Take the 2-minute tour ×
MathOverflow is a question and answer site for professional mathematicians. It's 100% free, no registration required.

Suppose $M$ is a parallelizible Riemannian manifold with metric tensor $g_x(\cdot,\cdot)$ Let $F_x(\cdot,\cdot)$ denote the flat metric on $M$ that we get from parallelization. Is it true that there exist c, C such that for any $x$ and $v$ in $T_xM$, $cg_x(v,v)\leq F_x(v,v)\leq Cg_x(v,v)$?

share|improve this question
3  
If $M$ is not compact then NO, take $M=R^1$, $g=e^x dx^2$. If $M$ is compact then yes. –  Dmitri Sep 2 '10 at 7:51
    
Thank you, Dmitri. Could you please give idea of the proof, or point me in the right direction? I'd appreciate it! Thanks! –  William Sep 2 '10 at 8:50
    
Parallelizable doesn't imply existence of a flat metric : think of $S^3$ for instance (or any other compact non commutative Lie group, or $S^7$). I suppose you mean a constant metric in a trivialization of the tangent bundle. Anyway, as remarked by Dmitri, any two (continuous) riemann metrics on a compact manifold are Lipschitz equivalent, and this is false on any non compact manifold. –  BS. Sep 2 '10 at 8:50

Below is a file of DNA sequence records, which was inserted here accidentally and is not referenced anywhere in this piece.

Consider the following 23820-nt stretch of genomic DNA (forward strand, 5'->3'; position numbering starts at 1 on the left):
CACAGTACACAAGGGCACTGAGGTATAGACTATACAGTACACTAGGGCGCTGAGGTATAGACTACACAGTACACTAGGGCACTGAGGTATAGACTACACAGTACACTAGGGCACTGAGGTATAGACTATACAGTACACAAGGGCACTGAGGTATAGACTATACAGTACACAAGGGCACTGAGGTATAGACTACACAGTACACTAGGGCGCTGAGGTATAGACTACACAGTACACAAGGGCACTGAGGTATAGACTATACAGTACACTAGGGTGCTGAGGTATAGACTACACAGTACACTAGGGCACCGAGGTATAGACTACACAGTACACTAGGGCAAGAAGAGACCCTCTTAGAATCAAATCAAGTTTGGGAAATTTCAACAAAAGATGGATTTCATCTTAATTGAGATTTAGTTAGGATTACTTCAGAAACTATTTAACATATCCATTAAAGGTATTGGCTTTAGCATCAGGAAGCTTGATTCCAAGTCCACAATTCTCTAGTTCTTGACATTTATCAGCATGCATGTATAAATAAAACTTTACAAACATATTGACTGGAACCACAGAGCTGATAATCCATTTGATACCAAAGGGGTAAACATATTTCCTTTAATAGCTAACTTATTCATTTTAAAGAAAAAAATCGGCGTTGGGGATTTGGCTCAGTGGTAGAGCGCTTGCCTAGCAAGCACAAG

PS. I suppose we can drop the restriction that the second metric is the flat metric, and simply speak of two Riemannian metrics on a compact manifold, and ask whether they are equivalent (in the above sense). Again, I'd appreciate an idea for the proof. –  William Sep 2 '10 at 8:52
    
@BS: Thank you for your comments. Well, suppose $X_1,..., X_n$ are vector fields on $M$ that parallelize $M$. Can't we define $F_p(v,u)$ = \left\langle (a_1,...,a_n), (b_1,...,b_n)\right\rangle$ where $v = a_1X_1(p) + \cdots + a_nX_n(p)$ and $u = b_1X_1(p) + \cdots + b_nX_n(p)$? –  William Sep 2 '10 at 8:56
add comment

1 Answer 1

up vote 7 down vote accepted

As Dmitri says any two Riemannian metrics on a compact manifold are Lipschitz equivalent. The proof is quite simple.

Consider $g$ and $h$ two metrics on $M$, Let $UM$ be the unit tangent bundle, since $M$ is compact, $UM$ is compact. Then you see that $f:UM\to \mathbb{R}$ defined by $f(x)=\frac{g(x,x)}{h(x,x)}$ is continuous and strictly positive. By compactness, it is bounded above and below by positive constants.

share|improve this answer
add comment

Your Answer

 
discard

By posting your answer, you agree to the privacy policy and terms of service.

Not the answer you're looking for? Browse other questions tagged or ask your own question.